Iggy and Fyodor, meet your [Turkish] match
Early on in Elif Batuman’s debut novel, The Idiot, the gimlet-eyed protagonist considers how she thinks differently in different languages. The year is 1995, and Selin Karadağ is a Turkish-American student in her first year at Harvard, where she enrols in Introductory Russian, The Psychology of Language, and Linguistics 101. In her linguistics class, Selin alights on a discarded theory about how one’s language determines the way they process events. ‘I knew I thought differently in Turkish and in English – not because thought and language were the same, but because different languages forced you to think about different things’, Selin says. In Turkish, she explains, the suffix -miş is used to report anything one hasn’t witnessed personally, and has a kind of ‘I heard’ meaning: an admission of one’s own subjectivity; and, when other people direct -miş toward one, Selin says unhappily, ‘you knew that you [have] been invoked in your absence – not just you but your hypocrisy, cowardice, and lack of generosity.’
Selin’s complicated relationship with words is further tangled up in a romance with an older Hungarian undergraduate named Ivan. Their initial correspondence at the college unfolds over a new, exciting medium fit for an aspiring writer like Selin: email. ‘Why was it more honourable to reread and interpret a novel like Lost Illusions than to reread and interpret some email from Ivan?’ Selin asks herself. When analysing Balzac, she reasons, one is in a conversation with many others who have also read and interpreted Lost Illusions; in the case of Ivan’s emails, however, he had written specifically to her, so wasn’t parsing emails ‘in a way more authentic, and more human?’
For Selin, the pitfalls of love and language are serious, but Batuman’s unadorned prose is deliriously funny. When a summer opportunity brings Selin to a Hungarian village to teach English, her hosts offer to remove the taxidermied weasel from the room where she’ll be staying. Selin politely declines: ‘It seemed clear to me that if you really wanted to be a writer, you didn’t send away the weasel’. Nevertheless, there are also moments of unexpected heartache, like when Batuman describes the finality of hitting Ctrl-S on a missive intended to wound. The Idiot is more than a young writer’s coming-of-age story, as it explores how life’s narrative threads can unravel, as well as the limits of language, all in Batuman’s inimitable voice.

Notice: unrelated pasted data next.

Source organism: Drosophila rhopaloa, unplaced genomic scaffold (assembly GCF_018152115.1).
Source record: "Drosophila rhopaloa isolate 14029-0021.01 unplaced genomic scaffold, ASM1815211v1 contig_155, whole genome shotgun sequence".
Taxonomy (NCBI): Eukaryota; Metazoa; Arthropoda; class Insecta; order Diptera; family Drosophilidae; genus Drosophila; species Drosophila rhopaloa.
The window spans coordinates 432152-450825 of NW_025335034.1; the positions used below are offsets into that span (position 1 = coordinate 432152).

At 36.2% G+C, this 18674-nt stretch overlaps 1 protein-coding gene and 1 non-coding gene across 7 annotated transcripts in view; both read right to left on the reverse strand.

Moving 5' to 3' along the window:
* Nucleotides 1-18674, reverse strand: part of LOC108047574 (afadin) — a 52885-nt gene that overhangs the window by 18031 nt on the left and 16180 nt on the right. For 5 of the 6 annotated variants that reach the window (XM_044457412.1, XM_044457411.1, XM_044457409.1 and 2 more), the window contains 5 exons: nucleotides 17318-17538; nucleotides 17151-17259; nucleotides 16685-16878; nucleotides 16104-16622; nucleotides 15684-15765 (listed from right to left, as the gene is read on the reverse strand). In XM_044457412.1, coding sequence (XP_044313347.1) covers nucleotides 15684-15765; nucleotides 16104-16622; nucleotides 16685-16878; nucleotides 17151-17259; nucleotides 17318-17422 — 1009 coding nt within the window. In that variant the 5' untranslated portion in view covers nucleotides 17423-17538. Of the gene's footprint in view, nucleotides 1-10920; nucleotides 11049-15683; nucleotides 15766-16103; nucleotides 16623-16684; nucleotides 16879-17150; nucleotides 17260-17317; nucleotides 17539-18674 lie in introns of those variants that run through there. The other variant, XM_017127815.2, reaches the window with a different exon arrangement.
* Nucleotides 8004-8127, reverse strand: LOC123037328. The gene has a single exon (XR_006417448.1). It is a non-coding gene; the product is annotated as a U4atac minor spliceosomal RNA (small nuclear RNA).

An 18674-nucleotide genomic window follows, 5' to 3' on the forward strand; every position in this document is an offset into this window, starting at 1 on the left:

The character of Selin closely resembles Batuman, who also attended Harvard and was raised by Turkish immigrants in New Jersey. Batuman has described herself as an accidental essayist, because she had always intended to write fiction. In fact, The Idiot is based on a novel Batuman wrote years ago, when she was still in graduate school at Stanford. As she started working on a different novel around 2012, Batuman found she kept returning to flashback scenes that showed the protagonist’s time in college. It was then that she rediscovered the manuscript of her unpublished novel, which Batuman had written in her early twenties, and drew on experiences she’d had several years earlier in college. Because of the intervening years, the book felt to her as if it had been written by someone else – another writer from the vanished world of 1995. As a result, there was no need to cringe at the protagonist’s embarrassing moments in the text; Batuman actually liked the uncomfortable moments best, and they ultimately led her to choose the novel’s title.
An expert on Russian literature, Batuman has a PhD in Comparative Literature from Stanford. In her dissertation, she argued that the novel form sees a writer try to arrange daily life’s fragmented, confusing experiences in a narrative as meaningful as his or her favourite books. Selin, too, struggles to fit her muddled relationship with Ivan into some kind of narrative. Although extremely perceptive, she is somewhat hapless and naïve. She arrives at Harvard with the ingrained belief that she is a writer, despite not knowing how a young person becomes such a thing. Only after a friend insists does Selin reluctantly submit a story to the campus literary magazine: ‘I had chosen a ten-point font, both to conserve paper and to discourage people from reading the story, which I didn’t think they would enjoy’.